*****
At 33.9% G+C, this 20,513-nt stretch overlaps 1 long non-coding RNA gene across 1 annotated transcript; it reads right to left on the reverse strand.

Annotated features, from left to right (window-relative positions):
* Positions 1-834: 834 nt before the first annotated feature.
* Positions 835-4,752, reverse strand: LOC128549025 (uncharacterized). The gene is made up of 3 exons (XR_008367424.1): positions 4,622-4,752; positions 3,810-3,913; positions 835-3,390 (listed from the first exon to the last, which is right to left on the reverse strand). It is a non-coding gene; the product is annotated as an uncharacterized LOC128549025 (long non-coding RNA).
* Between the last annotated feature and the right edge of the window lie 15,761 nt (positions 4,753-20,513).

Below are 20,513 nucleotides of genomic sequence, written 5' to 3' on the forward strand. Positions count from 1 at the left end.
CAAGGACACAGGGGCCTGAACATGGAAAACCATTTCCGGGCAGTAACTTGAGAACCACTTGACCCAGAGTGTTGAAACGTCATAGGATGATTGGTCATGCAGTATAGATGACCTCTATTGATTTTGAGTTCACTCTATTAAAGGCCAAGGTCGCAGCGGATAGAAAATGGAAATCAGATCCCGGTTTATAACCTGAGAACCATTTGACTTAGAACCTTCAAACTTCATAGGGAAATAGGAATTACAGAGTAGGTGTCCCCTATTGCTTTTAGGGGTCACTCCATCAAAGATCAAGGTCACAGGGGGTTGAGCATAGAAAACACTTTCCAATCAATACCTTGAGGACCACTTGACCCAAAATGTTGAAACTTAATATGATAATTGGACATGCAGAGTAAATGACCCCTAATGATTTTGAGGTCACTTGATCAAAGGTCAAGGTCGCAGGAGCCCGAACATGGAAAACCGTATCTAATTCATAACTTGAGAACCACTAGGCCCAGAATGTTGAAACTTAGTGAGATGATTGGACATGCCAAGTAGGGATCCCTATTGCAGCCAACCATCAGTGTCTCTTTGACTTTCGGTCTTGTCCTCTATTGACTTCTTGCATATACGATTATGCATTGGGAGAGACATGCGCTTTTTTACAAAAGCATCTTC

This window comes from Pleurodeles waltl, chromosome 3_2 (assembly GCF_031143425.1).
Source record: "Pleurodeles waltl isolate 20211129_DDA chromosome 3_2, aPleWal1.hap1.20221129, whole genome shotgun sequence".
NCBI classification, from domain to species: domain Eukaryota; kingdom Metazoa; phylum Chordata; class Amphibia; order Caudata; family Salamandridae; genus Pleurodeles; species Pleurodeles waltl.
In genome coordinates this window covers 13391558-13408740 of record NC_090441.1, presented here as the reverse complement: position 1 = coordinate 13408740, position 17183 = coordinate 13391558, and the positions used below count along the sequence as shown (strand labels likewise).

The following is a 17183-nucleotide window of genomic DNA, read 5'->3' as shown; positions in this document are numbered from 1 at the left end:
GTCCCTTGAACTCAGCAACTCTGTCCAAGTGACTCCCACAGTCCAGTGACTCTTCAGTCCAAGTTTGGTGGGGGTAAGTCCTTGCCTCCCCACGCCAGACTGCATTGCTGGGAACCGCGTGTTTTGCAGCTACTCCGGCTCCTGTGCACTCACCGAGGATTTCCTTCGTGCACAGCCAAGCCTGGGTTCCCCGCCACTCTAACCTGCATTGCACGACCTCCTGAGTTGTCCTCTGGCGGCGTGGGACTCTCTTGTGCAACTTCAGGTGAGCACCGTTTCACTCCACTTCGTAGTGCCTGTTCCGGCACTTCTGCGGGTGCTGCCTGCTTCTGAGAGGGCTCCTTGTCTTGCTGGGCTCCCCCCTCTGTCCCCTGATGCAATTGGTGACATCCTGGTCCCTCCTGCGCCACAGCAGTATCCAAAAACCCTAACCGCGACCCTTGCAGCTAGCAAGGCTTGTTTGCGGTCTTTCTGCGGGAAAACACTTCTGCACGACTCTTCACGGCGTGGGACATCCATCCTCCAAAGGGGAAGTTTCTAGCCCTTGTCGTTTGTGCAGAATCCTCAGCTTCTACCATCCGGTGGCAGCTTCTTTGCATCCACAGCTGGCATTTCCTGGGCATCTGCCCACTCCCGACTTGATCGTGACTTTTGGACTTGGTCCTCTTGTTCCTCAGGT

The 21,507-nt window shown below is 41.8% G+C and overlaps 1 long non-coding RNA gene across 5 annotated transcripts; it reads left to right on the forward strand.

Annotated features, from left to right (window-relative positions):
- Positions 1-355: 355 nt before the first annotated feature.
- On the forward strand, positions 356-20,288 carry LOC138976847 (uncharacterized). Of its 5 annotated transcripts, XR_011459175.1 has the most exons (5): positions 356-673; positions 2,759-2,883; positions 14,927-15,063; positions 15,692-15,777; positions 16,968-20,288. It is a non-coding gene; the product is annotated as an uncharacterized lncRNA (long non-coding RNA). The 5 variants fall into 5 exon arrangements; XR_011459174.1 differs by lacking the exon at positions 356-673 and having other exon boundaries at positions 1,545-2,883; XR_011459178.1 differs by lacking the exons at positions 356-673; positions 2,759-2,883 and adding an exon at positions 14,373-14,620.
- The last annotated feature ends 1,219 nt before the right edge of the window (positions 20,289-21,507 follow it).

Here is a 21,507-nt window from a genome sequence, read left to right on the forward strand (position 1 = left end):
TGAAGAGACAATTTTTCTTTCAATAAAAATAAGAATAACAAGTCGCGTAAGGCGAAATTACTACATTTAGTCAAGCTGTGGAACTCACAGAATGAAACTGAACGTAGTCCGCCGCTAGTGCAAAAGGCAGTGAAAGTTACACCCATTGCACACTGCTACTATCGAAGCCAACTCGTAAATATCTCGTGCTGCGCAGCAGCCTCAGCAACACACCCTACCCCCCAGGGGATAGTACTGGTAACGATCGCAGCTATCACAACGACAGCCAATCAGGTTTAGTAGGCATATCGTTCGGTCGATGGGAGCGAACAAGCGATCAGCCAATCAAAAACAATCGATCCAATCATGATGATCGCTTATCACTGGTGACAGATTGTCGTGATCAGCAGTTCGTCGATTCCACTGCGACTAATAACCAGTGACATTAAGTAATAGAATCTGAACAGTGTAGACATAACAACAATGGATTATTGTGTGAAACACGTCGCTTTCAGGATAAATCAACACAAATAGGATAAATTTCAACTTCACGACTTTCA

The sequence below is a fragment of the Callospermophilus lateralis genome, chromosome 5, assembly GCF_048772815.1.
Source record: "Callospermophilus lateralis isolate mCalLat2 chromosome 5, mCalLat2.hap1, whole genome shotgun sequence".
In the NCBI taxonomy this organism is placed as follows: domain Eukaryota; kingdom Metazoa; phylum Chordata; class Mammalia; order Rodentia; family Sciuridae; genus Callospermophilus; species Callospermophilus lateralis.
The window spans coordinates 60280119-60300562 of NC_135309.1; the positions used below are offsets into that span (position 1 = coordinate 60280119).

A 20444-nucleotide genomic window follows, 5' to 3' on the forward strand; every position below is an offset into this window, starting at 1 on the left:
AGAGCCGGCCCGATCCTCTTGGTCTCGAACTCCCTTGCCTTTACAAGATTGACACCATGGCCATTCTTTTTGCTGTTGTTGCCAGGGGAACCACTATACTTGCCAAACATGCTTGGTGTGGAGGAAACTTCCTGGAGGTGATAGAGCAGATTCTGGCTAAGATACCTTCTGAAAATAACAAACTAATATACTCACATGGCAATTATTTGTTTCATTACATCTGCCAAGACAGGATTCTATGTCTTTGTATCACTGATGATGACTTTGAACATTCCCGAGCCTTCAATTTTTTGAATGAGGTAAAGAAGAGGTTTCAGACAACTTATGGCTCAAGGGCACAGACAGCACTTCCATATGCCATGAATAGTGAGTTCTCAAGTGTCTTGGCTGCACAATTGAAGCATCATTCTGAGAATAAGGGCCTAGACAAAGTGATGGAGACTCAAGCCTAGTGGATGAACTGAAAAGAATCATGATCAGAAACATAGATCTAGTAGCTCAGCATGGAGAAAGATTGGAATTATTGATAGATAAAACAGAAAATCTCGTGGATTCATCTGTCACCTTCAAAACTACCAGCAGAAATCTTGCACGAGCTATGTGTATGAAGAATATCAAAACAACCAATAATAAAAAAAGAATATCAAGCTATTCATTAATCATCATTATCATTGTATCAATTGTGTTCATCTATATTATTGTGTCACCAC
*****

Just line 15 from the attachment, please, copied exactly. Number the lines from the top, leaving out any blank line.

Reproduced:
Annotated features, from left to right (window-relative positions):